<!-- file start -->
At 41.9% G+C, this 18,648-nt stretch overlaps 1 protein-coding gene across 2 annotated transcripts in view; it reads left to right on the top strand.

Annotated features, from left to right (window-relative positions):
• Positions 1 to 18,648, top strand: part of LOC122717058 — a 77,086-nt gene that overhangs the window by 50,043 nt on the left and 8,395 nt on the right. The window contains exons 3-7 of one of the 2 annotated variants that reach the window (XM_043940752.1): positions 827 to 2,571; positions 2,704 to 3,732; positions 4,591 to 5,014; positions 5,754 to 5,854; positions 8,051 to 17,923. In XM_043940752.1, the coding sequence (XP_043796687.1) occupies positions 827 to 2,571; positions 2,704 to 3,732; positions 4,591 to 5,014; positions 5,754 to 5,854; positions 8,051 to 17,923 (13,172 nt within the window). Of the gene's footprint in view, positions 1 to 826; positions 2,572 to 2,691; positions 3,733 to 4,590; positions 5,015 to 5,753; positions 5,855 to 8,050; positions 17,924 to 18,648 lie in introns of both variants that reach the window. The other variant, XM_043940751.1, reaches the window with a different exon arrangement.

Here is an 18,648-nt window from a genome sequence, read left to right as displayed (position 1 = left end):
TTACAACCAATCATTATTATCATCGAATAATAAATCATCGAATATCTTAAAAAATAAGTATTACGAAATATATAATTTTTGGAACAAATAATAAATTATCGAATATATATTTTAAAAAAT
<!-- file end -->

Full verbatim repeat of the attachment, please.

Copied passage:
At 41.9% G+C, this 18,648-nt stretch overlaps 1 protein-coding gene across 2 annotated transcripts in view; it reads left to right on the top strand.

Annotated features, from left to right (window-relative positions):
• Positions 1 to 18,648, top strand: part of LOC122717058 — a 77,086-nt gene that overhangs the window by 50,043 nt on the left and 8,395 nt on the right. The window contains exons 3-7 of one of the 2 annotated variants that reach the window (XM_043940752.1): positions 827 to 2,571; positions 2,704 to 3,732; positions 4,591 to 5,014; positions 5,754 to 5,854; positions 8,051 to 17,923. In XM_043940752.1, the coding sequence (XP_043796687.1) occupies positions 827 to 2,571; positions 2,704 to 3,732; positions 4,591 to 5,014; positions 5,754 to 5,854; positions 8,051 to 17,923 (13,172 nt within the window). Of the gene's footprint in view, positions 1 to 826; positions 2,572 to 2,691; positions 3,733 to 4,590; positions 5,015 to 5,753; positions 5,855 to 8,050; positions 17,924 to 18,648 lie in introns of both variants that reach the window. The other variant, XM_043940751.1, reaches the window with a different exon arrangement.

Here is an 18,648-nt window from a genome sequence, read left to right as displayed (position 1 = left end):
TTACAACCAATCATTATTATCATCGAATAATAAATCATCGAATATCTTAAAAAATAAGTATTACGAAATATATAATTTTTGGAACAAATAATAAATTATCGAATATATATTTTAAAAAAT